In 1917, CS Lewis joined the Officers’ Training Corps at Oxford and was drafted into a Cadet Battalion for training. He was commissioned as a Second Lieutenant in the Third Battalion of the Somerset Light Infantry in the British Army. He arrived at the front line in the Somme Valley in France when he turned 19. Where he experienced the horrors of trench warfare. In 1918, CS Lewis was wounded, and upon his recovery, he was assigned to duty in Andover, England. He was demobilized in December 1918 and soon restarted his studies.

Mr. Tumnus –

Mr.Tumnus-CS Lewis Square-Narina
Mr.Tumnus-CS Lewis Square-Narnia

The Consequences of the War

During his army training, CS Lewis shared a room with Cadet Edward “Paddy” Moore. Fearing for their families if they should lose their lives, both soldiers agreed that if either died during the war, the survivor would take care of both their families. After Paddy was killed in action in 1918, Lewis kept his promise and looked after his mother, Jane King Moore. The two developed a close friendship, and Lewis cared for her until she died in 1951.

During her life, CS Lewis had moved in with Mrs. Moore, her daughter Maureen and his brother Warnie into “The Kilns”.

After the outbreak of WWII in 1939, Lewis took child evacuees from London and other cities into The Kilns.

The Kilns Children

The Reverend Tom Honey, vicar of the church Lewis attended outside of Oxford, England, explains, “Lewis and his household welcomed evacuee children to live at his home, The Kilns, during the Second World War. The children were often from poor families whose homes were in danger from bombs during the London Blitz. He indulged these children, even when his adopted mother, Mrs Moore, was less inclined to generosity.”

Going Back to The Miltary Service– CS Lewis Biography

Lewis, 40 at the time, tried to re-enter military service, offering to instruct cadets, but his offer was not accepted. CS Lewis rejected an offer made to him by the recruiting office as they suggested that he write columns for the Ministry of Information in the press, as he disagreed with the method of writing lies to deceive the enemy. He later served in the local Home Guard in Oxford.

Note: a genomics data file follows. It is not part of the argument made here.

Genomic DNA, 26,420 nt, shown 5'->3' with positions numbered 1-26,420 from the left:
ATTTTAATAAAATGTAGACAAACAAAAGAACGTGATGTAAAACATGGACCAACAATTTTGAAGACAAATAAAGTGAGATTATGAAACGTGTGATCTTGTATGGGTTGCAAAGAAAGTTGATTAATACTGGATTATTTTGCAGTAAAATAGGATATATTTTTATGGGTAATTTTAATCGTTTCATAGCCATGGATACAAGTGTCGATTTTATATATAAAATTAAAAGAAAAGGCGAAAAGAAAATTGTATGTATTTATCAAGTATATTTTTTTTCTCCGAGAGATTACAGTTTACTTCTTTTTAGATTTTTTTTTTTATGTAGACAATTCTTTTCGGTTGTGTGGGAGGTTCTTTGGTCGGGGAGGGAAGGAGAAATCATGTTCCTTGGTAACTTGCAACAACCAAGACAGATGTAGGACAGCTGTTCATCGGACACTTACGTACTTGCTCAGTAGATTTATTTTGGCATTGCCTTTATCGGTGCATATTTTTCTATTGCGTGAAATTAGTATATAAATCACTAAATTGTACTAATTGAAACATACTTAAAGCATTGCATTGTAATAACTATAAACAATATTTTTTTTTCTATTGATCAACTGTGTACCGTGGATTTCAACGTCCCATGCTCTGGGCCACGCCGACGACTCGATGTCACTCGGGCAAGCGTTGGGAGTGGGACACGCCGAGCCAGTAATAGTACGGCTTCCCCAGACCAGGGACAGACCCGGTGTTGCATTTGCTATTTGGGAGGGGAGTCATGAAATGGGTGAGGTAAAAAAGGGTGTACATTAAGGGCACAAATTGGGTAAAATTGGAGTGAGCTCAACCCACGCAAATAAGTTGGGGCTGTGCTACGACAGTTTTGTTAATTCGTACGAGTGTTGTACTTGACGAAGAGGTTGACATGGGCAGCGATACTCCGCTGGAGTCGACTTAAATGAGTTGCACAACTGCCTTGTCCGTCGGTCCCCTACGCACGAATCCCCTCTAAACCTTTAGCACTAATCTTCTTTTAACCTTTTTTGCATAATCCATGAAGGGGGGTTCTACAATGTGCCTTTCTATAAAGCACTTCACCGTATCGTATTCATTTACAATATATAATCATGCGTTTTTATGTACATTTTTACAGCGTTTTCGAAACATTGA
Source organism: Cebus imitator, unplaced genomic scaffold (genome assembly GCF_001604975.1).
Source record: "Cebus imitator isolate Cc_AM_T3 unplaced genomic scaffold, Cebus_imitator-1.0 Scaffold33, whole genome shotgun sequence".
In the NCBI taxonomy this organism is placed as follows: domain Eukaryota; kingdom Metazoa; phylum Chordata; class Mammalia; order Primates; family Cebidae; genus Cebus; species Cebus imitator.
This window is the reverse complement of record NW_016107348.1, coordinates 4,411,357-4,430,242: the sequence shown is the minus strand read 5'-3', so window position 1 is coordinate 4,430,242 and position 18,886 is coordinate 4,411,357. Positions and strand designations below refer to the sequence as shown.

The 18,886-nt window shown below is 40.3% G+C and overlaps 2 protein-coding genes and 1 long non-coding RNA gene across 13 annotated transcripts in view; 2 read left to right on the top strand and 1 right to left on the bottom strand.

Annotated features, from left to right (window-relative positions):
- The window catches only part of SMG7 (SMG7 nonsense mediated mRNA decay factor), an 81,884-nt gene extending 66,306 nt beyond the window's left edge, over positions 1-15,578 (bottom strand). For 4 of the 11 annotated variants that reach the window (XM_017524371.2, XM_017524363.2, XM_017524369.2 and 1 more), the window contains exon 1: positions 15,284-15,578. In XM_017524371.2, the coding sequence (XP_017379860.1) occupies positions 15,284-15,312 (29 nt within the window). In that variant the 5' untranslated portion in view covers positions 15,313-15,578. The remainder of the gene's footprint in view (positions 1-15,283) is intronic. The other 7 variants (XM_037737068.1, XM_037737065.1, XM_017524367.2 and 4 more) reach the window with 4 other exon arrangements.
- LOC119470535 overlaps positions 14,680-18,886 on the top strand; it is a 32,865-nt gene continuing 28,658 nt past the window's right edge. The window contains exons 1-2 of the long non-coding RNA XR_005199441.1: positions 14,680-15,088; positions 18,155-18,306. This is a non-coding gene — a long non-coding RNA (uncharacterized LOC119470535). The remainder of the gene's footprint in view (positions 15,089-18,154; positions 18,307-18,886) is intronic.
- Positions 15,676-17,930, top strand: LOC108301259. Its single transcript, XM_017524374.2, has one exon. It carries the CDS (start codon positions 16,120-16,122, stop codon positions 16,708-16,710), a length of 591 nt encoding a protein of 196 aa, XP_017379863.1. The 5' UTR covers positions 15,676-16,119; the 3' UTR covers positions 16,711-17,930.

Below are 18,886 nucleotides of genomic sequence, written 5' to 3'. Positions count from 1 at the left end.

Lewis did not simply stand by, though. He spoke on religious programs on the BBC from London while the city was suffering from periodic attacks and air raids. At that stage, civilians and servicemen appreciated these broadcasts.

The broadcasts were anthologized in a book entitled Mere Christianity.

Mr and Mrs Beaver –

Leaving Ireland and His Impression of England

CS Lewis experienced a cultural shock as he departed Ireland for the English shores. Lewis wrote in his autobiography, Surprised by Joy, “The strange English accents with which I was surrounded seemed like the voices of demons. But what was worst was the English landscape … I have made up the quarrel since, but at that moment, I conceived a hatred for England which took many years to heal.”

His love of the Irish language led to his interest in W. B. Yeats’s writings, particularly Yeats’s use of Ireland’s Celtic heritage in poetry. Both writers met twice in 1921.

Throughout his life, CS Lewis visited Northern Ireland regularly, even spending his honeymoon there in 1958 at the Old Inn, Crawfordsburn. He called this “my Irish life”.

CS Lewis’s Married Life

CS Lewis married American writer Joy Davidman in 1956. However, she died of cancer four years later at the age of 45. Lewis died on 22 November 1963 from renal failure, one week before his 65th birthday.

The Stone Table –